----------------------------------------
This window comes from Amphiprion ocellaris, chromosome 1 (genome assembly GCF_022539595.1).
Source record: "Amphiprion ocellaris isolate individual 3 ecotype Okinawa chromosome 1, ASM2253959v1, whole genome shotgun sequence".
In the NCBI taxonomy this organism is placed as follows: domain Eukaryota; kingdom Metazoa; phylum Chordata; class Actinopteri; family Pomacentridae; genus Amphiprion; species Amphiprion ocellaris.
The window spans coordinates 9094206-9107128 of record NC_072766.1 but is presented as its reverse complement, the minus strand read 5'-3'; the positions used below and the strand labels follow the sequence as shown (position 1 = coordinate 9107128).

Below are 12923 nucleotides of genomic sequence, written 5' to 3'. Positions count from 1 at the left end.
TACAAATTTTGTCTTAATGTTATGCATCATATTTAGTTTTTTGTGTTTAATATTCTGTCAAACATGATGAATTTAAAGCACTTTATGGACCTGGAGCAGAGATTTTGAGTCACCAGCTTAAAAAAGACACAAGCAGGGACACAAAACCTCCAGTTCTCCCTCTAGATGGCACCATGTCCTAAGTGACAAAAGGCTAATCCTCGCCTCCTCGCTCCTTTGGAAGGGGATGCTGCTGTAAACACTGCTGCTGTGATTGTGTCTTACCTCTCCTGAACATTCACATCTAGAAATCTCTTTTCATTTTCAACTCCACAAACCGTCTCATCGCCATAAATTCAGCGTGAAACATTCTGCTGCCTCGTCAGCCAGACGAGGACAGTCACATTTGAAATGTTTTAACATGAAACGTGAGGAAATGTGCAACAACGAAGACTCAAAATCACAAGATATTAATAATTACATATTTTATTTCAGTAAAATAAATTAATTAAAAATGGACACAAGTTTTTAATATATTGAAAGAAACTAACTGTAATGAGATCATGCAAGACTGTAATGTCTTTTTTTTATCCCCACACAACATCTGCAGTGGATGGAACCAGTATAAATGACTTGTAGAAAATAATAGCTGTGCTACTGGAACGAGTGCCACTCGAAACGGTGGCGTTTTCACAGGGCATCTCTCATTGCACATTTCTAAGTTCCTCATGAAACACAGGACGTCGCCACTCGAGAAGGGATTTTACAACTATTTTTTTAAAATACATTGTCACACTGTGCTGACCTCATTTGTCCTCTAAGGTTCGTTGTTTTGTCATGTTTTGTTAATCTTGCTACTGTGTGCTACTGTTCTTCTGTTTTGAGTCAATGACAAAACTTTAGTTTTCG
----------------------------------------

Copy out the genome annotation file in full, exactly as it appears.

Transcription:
This window comes from Amphiprion ocellaris, chromosome 1 (genome assembly GCF_022539595.1).
Source record: "Amphiprion ocellaris isolate individual 3 ecotype Okinawa chromosome 1, ASM2253959v1, whole genome shotgun sequence".
In the NCBI taxonomy this organism is placed as follows: domain Eukaryota; kingdom Metazoa; phylum Chordata; class Actinopteri; family Pomacentridae; genus Amphiprion; species Amphiprion ocellaris.
The window spans coordinates 9094206-9107128 of record NC_072766.1 but is presented as its reverse complement, the minus strand read 5'-3'; the positions used below and the strand labels follow the sequence as shown (position 1 = coordinate 9107128).

Below are 12923 nucleotides of genomic sequence, written 5' to 3'. Positions count from 1 at the left end.
TACAAATTTTGTCTTAATGTTATGCATCATATTTAGTTTTTTGTGTTTAATATTCTGTCAAACATGATGAATTTAAAGCACTTTATGGACCTGGAGCAGAGATTTTGAGTCACCAGCTTAAAAAAGACACAAGCAGGGACACAAAACCTCCAGTTCTCCCTCTAGATGGCACCATGTCCTAAGTGACAAAAGGCTAATCCTCGCCTCCTCGCTCCTTTGGAAGGGGATGCTGCTGTAAACACTGCTGCTGTGATTGTGTCTTACCTCTCCTGAACATTCACATCTAGAAATCTCTTTTCATTTTCAACTCCACAAACCGTCTCATCGCCATAAATTCAGCGTGAAACATTCTGCTGCCTCGTCAGCCAGACGAGGACAGTCACATTTGAAATGTTTTAACATGAAACGTGAGGAAATGTGCAACAACGAAGACTCAAAATCACAAGATATTAATAATTACATATTTTATTTCAGTAAAATAAATTAATTAAAAATGGACACAAGTTTTTAATATATTGAAAGAAACTAACTGTAATGAGATCATGCAAGACTGTAATGTCTTTTTTTTATCCCCACACAACATCTGCAGTGGATGGAACCAGTATAAATGACTTGTAGAAAATAATAGCTGTGCTACTGGAACGAGTGCCACTCGAAACGGTGGCGTTTTCACAGGGCATCTCTCATTGCACATTTCTAAGTTCCTCATGAAACACAGGACGTCGCCACTCGAGAAGGGATTTTACAACTATTTTTTTAAAATACATTGTCACACTGTGCTGACCTCATTTGTCCTCTAAGGTTCGTTGTTTTGTCATGTTTTGTTAATCTTGCTACTGTGTGCTACTGTTCTTCTGTTTTGAGTCAATGACAAAACTTTAGTTTTCG